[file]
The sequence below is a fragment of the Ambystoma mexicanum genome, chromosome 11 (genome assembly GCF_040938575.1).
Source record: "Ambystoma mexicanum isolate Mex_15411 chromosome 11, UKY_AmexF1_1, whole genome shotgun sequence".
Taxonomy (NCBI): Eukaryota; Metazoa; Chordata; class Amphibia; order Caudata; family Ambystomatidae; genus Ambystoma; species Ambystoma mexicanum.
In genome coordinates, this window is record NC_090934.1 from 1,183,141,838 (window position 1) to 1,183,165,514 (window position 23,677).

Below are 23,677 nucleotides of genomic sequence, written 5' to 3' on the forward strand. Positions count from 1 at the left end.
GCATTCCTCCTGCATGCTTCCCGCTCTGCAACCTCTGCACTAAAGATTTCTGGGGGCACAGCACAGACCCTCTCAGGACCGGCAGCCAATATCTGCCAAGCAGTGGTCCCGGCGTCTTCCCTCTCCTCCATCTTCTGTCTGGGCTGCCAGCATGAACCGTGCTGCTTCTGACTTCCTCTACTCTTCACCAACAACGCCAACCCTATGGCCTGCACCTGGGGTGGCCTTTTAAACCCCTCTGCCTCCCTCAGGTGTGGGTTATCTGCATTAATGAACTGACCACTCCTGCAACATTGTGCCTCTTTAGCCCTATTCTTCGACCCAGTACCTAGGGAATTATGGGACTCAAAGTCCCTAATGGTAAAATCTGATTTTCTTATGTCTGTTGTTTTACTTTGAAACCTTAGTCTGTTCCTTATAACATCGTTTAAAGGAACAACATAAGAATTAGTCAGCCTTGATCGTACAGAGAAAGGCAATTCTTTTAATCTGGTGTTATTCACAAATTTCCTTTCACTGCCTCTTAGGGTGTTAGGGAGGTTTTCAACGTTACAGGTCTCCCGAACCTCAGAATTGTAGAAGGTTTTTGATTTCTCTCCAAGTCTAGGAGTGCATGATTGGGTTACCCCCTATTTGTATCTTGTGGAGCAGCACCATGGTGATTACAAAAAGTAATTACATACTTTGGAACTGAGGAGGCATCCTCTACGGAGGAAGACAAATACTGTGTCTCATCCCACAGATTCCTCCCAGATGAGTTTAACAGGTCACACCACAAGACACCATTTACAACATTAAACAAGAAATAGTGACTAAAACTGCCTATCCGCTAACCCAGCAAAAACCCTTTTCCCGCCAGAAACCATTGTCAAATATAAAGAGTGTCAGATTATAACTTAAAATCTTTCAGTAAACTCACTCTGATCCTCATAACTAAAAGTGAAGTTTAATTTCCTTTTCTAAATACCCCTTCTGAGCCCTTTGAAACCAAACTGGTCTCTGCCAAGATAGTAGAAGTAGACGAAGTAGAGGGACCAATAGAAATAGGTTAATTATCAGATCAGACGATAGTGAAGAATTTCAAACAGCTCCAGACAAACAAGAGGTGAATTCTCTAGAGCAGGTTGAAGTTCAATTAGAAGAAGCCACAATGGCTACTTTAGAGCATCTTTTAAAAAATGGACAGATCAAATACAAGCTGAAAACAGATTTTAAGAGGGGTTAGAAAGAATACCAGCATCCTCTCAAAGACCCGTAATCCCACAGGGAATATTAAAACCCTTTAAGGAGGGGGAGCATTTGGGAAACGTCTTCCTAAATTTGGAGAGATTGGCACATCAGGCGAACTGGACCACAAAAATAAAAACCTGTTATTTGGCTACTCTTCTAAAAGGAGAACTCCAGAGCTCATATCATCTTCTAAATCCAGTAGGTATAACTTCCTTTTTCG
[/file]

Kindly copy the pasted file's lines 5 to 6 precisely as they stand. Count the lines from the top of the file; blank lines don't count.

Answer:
Below are 23,677 nucleotides of genomic sequence, written 5' to 3' on the forward strand. Positions count from 1 at the left end.
GCATTCCTCCTGCATGCTTCCCGCTCTGCAACCTCTGCACTAAAGATTTCTGGGGGCACAGCACAGACCCTCTCAGGACCGGCAGCCAATATCTGCCAAGCAGTGGTCCCGGCGTCTTCCCTCTCCTCCATCTTCTGTCTGGGCTGCCAGCATGAACCGTGCTGCTTCTGACTTCCTCTACTCTTCACCAACAACGCCAACCCTATGGCCTGCACCTGGGGTGGCCTTTTAAACCCCTCTGCCTCCCTCAGGTGTGGGTTATCTGCATTAATGAACTGACCACTCCTGCAACATTGTGCCTCTTTAGCCCTATTCTTCGACCCAGTACCTAGGGAATTATGGGACTCAAAGTCCCTAATGGTAAAATCTGATTTTCTTATGTCTGTTGTTTTACTTTGAAACCTTAGTCTGTTCCTTATAACATCGTTTAAAGGAACAACATAAGAATTAGTCAGCCTTGATCGTACAGAGAAAGGCAATTCTTTTAATCTGGTGTTATTCACAAATTTCCTTTCACTGCCTCTTAGGGTGTTAGGGAGGTTTTCAACGTTACAGGTCTCCCGAACCTCAGAATTGTAGAAGGTTTTTGATTTCTCTCCAAGTCTAGGAGTGCATGATTGGGTTACCCCCTATTTGTATCTTGTGGAGCAGCACCATGGTGATTACAAAAAGTAATTACATACTTTGGAACTGAGGAGGCATCCTCTACGGAGGAAGACAAATACTGTGTCTCATCCCACAGATTCCTCCCAGATGAGTTTAACAGGTCACACCACAAGACACCATTTACAACATTAAACAAGAAATAGTGACTAAAACTGCCTATCCGCTAACCCAGCAAAAACCCTTTTCCCGCCAGAAACCATTGTCAAATATAAAGAGTGTCAGATTATAACTTAAAATCTTTCAGTAAACTCACTCTGATCCTCATAACTAAAAGTGAAGTTTAATTTCCTTTTCTAAATACCCCTTCTGAGCCCTTTGAAACCAAACTGGTCTCTGCCAAGATAGTAGAAGTAGACGAAGTAGAGGGACCAATAGAAATAGGTTAATTATCAGATCAGACGATAGTGAAGAATTTCAAACAGCTCCAGACAAACAAGAGGTGAATTCTCTAGAGCAGGTTGAAGTTCAATTAGAAGAAGCCACAATGGCTACTTTAGAGCATCTTTTAAAAAATGGACAGATCAAATACAAGCTGAAAACAGATTTTAAGAGGGGTTAGAAAGAATACCAGCATCCTCTCAAAGACCCGTAATCCCACAGGGAATATTAAAACCCTTTAAGGAGGGGGAGCATTTGGGAAACGTCTTCCTAAATTTGGAGAGATTGGCACATCAGGCGAACTGGACCACAAAAATAAAAACCTGTTATTTGGCTACTCTTCTAAAAGGAGAACTCCAGAGCTCATATCATCTTCTAAATCCAGTAGGTATAACTTCCTTTTTCG